By Jonathan Allen and Karen Freifeld
NEW YORK (Reuters) – New York City police have thrown up metal barriers around Trump Tower and blocked roads near Manhattan Criminal Courthouse as they brace for potential protests ahead of Donald Trump’s expected surrender to prosecutors on Tuesday.
The former president is due to be arraigned at the courthouse Tuesday afternoon, after his indictment in a grand jury probe over hush money paid to a porn star. He is the first former U.S. president to face criminal charges.
Trump describes the probe as a political witch hunt, and top supporters, including Republican lawmaker Marjorie Taylor Greene, say they will go to New York on Tuesday to protest. The downtown courthouse, home to criminal and supreme courts, will shut down some courtrooms ahead of Trump’s expected appearance, a court official said.
The New York Police Department (NYPD) said there were no credible threats to the city.
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Some social media users have called for Manhattan District Attorney Alvin Bragg and the jury that indicted Trump to be executed, according to Site Intelligence Group, which monitors online extremism.
After Trump falsely claimed he won the last election, his supporters stormed the U.S. Capitol building on Jan. 6, 2021, sparking a deadly riot.
However, many Trump supporters online have expressed wariness about public demonstrations, even after Trump called for them, concerned they could be arrested.
“(The) department remains ready to respond as needed and will ensure everyone is able to peacefully exercise their rights,” the NYPD said in a statement.
Trump is expected to fly to New York on Monday from Florida and spend the night at Trump Tower, before arriving early Tuesday morning at the courthouse, a Trump adviser said.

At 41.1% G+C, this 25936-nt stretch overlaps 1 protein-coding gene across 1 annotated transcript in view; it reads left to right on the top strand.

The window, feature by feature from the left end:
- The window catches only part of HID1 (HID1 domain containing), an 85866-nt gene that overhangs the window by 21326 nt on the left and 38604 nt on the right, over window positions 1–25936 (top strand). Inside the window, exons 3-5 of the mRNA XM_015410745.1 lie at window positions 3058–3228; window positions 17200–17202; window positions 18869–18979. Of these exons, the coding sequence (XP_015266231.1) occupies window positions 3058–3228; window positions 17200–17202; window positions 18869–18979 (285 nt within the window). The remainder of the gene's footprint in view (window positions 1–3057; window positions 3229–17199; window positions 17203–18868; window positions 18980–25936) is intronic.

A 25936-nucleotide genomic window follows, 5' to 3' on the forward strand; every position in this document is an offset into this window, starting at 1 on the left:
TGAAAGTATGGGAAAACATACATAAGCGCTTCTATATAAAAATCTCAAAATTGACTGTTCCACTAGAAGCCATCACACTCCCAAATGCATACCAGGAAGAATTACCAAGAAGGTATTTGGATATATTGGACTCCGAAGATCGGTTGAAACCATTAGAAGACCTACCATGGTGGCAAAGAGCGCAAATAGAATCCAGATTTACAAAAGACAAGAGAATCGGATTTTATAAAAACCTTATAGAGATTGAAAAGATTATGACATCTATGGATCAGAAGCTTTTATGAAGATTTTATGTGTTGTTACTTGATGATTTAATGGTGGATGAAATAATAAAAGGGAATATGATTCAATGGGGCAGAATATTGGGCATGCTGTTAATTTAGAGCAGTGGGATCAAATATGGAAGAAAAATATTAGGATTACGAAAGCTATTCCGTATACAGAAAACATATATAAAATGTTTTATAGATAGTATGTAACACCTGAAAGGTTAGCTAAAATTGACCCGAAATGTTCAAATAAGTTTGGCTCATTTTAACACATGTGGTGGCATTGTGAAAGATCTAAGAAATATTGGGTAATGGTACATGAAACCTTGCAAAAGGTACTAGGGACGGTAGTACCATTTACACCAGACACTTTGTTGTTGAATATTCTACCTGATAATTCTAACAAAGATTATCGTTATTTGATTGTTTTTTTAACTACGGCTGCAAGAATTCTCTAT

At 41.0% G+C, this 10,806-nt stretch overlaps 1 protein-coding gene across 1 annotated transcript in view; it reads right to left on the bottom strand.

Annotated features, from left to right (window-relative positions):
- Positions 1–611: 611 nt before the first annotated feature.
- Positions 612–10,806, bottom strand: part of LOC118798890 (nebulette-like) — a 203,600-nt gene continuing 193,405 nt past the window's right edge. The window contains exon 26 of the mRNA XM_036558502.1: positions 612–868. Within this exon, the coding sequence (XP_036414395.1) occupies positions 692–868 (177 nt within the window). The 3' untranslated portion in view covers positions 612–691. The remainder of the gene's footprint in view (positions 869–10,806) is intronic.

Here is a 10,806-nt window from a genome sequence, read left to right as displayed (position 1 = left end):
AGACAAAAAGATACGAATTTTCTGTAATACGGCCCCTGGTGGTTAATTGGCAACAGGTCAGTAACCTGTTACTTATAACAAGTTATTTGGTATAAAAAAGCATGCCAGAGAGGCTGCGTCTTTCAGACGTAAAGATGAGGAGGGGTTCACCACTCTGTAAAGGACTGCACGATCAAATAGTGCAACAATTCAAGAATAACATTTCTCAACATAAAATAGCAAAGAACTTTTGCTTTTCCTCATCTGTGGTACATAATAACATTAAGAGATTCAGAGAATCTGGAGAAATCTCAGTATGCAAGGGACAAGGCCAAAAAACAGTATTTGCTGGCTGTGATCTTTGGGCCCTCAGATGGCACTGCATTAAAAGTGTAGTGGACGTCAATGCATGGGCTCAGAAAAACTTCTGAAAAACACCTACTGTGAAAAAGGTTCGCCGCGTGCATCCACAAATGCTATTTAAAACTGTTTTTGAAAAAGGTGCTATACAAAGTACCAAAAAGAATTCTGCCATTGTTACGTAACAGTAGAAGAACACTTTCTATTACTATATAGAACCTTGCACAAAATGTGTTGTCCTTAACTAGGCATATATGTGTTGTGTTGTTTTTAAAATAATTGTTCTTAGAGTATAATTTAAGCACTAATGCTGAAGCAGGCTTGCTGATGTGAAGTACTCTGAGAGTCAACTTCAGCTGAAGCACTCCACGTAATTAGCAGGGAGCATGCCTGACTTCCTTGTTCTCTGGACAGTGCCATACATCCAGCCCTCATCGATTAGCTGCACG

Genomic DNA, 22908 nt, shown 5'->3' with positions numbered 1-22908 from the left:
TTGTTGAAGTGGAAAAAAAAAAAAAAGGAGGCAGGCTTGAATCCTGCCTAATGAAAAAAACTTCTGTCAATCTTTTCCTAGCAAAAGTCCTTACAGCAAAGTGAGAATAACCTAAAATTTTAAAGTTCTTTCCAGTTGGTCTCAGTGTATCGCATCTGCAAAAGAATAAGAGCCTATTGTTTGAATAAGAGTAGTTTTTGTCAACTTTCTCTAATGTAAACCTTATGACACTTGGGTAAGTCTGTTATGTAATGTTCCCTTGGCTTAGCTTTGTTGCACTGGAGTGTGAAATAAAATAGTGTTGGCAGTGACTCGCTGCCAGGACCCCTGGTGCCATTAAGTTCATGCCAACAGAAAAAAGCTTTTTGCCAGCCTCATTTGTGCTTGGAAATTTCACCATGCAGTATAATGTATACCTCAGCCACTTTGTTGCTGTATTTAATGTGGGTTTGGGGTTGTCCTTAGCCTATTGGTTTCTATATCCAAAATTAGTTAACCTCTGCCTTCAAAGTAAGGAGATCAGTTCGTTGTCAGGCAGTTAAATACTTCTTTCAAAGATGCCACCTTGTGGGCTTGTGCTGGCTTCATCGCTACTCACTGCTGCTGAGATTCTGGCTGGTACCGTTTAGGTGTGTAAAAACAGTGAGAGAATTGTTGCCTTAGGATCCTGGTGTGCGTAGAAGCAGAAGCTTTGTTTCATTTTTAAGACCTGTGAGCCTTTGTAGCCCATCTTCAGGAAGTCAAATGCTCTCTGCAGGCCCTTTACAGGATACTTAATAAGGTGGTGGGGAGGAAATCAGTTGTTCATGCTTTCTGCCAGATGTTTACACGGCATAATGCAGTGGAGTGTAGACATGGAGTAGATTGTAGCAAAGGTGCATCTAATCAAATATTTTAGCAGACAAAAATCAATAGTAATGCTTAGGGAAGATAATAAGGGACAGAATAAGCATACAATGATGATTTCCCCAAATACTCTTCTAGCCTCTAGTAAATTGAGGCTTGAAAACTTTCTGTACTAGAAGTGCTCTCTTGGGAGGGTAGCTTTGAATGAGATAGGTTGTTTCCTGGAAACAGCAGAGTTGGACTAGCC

While the spectacle of the former president facing criminal charges was certain to draw massive media attention, it is not yet clear if his appearance would draw a large number of protesters. While Trump is a native New Yorker, he didn’t get many votes in his hometown – 23% of the city voted for him in 2020 and 18% in 2016.
The New York Young Republican Club says it is planning a protest at a park across the street from the courthouse, a demonstration that Greene, one of Trump’s staunchest supporters in Congress, says she will attend.
“Protesting is a constitutional right,” Greene said on Twitter, adding that she would “protest this unprecedented abuse of our justice system and election interference.” She said she rejects anyone who incites or commits violence. Before voting to indict Trump, the grand jury heard evidence about a $130,000 payment to adult film actress Stormy Daniels in the waning days of the 2016 presidential campaign.
Daniels, whose real name is Stephanie Clifford, has said she was paid to keep silent about a sexual encounter she had with Trump in 2006. Trump denies the sexual encounter.
A court official told Reuters that courtrooms on higher floors of the courthouse will be closed at 1 p.m., shortly before Trump’s expected 2:15 p.m. (1815 GMT) arraignment.
The official also said many court cases will be adjourned at a building across the street from the courthouse.
(Reporting by Jonathan Allen, Karen Freifeld, Jeenah Moon and David Dee Delgado in New York. Writing by Rami Ayyub; Editing by Heather Timmons and Lisa Shumaker)
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